The Effect of Long-Term Treatment of Overactive Bladder on Self Esteem and Depression; Results from a One Year Prospective Study


Introduction and Objectives: The loss of self-esteem and depressive symptoms have been previously reported in women with urinary incontinence. Low self-esteem and depression can have a profound effect on quality of life. The incidence of depression in the United Kingdom is estimated between 20 to 25% of women. Self-esteem, defined as the "belief and confidence in one’s own ability and value" is distinct from well being, confidence, and depression. Self-esteem and depression influence health-seeking and coping behaviours and perception of illness and treatment compliance, which are important factors in the successful management of lower urinary tract dysfunction. The objective of this study was to determine whether or not treatment of overactive bladder (OAB) was associated with improvement in self-esteem and depression in women, using validated questionnaires.

Methods: Women referred from primary care with symptoms of OAB participating in a 1-year prospective follow-up study of conservative treatment for OAB were recruited from 2 urogynaecology tertiary referral centers. Treatment included information about lifestyle modification, bladder retraining, pelvic floor exercises, and antimuscarinic medication. Patients were assessed at baseline and 12 months. Participants were asked to complete a series of validated questionnaires at both visits; the Hospital Anxiety and Depression Scale (HADS), the Rosenberg Self-esteem Scale (SES), and the Kings Health Questionnaire (KHQ). The HADS is a 14-item screening questionnaire for clinical anxiety and depression. The SES is a 10-item questionnaire scored on a 4-point Likert scale. The SES is marked on a continuous scale whereby a greater score indicates greater self-esteem. The KHQ is a 9-domain quality of life questionnaire that has been used extensively for the assessment of lower urinary tract dysfunction. Statistical analysis was performed using paired t test calculations on SPSS version 15. This study was granted ethical approval by the local research and ethics committee, and all patients gave written informed consent.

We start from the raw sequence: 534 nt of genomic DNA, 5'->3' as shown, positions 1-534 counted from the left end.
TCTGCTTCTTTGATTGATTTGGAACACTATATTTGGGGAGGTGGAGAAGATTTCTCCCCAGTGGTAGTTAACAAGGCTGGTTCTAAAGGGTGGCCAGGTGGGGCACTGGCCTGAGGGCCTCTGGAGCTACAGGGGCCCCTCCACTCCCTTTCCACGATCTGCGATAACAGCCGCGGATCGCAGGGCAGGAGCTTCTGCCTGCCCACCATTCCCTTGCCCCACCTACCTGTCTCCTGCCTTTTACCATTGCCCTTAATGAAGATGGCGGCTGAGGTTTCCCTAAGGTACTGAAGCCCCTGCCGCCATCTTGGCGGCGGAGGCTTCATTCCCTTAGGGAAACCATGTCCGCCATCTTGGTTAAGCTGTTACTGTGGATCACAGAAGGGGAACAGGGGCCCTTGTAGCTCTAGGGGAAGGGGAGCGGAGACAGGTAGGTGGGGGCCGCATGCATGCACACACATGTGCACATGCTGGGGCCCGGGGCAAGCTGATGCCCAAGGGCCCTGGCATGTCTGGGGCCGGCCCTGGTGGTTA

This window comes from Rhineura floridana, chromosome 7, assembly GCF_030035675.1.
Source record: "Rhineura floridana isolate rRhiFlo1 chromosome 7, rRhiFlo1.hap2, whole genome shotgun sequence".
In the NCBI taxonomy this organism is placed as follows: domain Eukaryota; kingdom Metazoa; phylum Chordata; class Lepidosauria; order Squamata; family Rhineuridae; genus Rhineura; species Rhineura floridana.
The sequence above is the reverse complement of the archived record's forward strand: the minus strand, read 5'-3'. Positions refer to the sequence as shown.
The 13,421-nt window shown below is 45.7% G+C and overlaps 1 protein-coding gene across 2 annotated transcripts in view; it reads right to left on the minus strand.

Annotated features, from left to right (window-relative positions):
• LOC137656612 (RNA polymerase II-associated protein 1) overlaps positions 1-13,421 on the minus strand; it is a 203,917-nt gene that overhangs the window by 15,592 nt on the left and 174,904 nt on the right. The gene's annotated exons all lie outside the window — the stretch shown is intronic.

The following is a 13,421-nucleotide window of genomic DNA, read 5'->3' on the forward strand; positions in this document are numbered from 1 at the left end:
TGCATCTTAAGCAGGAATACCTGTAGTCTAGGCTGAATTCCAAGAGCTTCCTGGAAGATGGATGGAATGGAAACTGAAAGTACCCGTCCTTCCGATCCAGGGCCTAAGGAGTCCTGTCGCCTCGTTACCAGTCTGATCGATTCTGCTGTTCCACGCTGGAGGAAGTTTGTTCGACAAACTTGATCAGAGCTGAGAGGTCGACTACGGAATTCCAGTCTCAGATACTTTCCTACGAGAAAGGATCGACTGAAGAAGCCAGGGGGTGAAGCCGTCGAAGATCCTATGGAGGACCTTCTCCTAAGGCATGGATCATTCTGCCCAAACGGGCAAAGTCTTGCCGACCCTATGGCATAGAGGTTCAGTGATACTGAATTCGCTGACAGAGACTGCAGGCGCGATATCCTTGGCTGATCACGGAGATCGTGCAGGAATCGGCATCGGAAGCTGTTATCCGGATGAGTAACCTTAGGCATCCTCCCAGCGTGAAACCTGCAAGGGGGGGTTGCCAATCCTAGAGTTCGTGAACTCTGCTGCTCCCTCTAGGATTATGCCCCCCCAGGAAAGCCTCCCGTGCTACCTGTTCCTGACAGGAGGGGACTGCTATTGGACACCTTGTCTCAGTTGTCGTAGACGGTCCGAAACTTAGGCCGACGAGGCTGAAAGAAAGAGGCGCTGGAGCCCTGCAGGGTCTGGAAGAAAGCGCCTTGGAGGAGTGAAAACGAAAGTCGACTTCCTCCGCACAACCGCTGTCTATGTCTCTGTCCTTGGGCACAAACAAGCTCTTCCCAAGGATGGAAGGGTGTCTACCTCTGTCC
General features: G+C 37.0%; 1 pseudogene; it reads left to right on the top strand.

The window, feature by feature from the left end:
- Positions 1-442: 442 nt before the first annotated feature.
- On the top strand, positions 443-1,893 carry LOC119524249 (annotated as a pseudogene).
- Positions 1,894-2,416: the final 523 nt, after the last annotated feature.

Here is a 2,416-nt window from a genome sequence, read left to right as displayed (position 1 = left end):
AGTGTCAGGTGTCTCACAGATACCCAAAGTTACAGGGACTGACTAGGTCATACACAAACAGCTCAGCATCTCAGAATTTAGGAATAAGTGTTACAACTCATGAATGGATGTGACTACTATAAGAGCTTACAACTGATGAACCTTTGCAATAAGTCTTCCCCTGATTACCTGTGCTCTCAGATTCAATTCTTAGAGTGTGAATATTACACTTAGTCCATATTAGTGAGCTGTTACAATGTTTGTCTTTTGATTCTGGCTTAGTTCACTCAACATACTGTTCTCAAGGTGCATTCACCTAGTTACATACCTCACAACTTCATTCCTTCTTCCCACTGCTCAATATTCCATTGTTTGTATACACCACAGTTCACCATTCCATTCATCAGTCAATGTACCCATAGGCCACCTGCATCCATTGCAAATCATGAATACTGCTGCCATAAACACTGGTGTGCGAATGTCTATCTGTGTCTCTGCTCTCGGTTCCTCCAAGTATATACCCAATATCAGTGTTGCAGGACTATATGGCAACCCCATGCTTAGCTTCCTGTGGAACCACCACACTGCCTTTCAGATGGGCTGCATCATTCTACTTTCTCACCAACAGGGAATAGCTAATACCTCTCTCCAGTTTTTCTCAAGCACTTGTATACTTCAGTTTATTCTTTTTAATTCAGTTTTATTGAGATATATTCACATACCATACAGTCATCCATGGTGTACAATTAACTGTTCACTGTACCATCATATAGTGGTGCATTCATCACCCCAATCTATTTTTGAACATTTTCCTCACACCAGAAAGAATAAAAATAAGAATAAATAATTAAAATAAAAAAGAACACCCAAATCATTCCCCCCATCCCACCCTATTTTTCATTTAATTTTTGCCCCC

Results: Ninety patients took part in the study and completed 12 months of follow-up. The mean age of participants was 54 years (range: 22 to 86). Seven patients reported a history of mental health illness at baseline. Treatment of OAB was associated with improvement in all KHQ domains for all patients. Improvement in the incontinence impact, role limitations, physical limitations, emotions, severity measures, and personal relationships domains was statistically significant (P < 0.05). At baseline, 43 patients (48%) screened positive for anxiety and 31 patients (34%) screened positive for depression on the HADS screening questionnaire. At the end of the study, 25 (28%) and 21 (23%) patients screened positive for anxiety and depression, respectively. There was a statistically significant reduction in the number of patients who screened positive for clinical anxiety from baseline to 12-month follow-up; the reduction in the number of patients who screened positive for depression at the end of the study did not reach statistical significance. Comparison of baseline and 12-month follow-up scores showed a significant improvement in mean SES scores from baseline to 12-month follow-up (P < 0.05) in patients who did not screen positive for anxiety or depression on the HADS screening questionnaire.

Conclusions: Treatment of OAB in women is associated with improvements in lower urinary tract symptoms and self-esteem, and a reduction in the incidence of clinical anxiety and depression.

KEYWORDS: Overactive bladder, self-esteem, anxiety, depression